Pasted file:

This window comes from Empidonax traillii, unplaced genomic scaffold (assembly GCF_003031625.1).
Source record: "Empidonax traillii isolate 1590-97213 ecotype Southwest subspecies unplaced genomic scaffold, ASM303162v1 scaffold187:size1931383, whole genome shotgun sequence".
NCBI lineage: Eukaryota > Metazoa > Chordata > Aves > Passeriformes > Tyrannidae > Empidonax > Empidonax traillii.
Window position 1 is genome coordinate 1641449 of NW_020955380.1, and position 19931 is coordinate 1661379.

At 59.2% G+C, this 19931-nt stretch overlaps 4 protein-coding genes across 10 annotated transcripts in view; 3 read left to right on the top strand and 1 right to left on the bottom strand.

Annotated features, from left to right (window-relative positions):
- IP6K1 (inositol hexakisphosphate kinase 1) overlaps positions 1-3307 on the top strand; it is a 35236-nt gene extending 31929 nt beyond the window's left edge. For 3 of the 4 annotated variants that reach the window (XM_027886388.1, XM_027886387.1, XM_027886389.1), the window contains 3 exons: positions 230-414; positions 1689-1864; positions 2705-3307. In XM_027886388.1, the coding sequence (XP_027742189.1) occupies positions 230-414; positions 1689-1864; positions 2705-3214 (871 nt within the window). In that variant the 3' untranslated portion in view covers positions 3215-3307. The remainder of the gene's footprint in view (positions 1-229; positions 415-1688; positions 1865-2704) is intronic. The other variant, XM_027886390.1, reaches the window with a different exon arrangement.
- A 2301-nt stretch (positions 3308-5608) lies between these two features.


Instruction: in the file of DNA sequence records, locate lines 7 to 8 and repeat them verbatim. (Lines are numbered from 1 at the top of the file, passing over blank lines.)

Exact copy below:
- IP6K1 (inositol hexakisphosphate kinase 1) overlaps positions 1-3307 on the top strand; it is a 35236-nt gene extending 31929 nt beyond the window's left edge. For 3 of the 4 annotated variants that reach the window (XM_027886388.1, XM_027886387.1, XM_027886389.1), the window contains 3 exons: positions 230-414; positions 1689-1864; positions 2705-3307. In XM_027886388.1, the coding sequence (XP_027742189.1) occupies positions 230-414; positions 1689-1864; positions 2705-3214 (871 nt within the window). In that variant the 3' untranslated portion in view covers positions 3215-3307. The remainder of the gene's footprint in view (positions 1-229; positions 415-1688; positions 1865-2704) is intronic. The other variant, XM_027886390.1, reaches the window with a different exon arrangement.
- A 2301-nt stretch (positions 3308-5608) lies between these two features.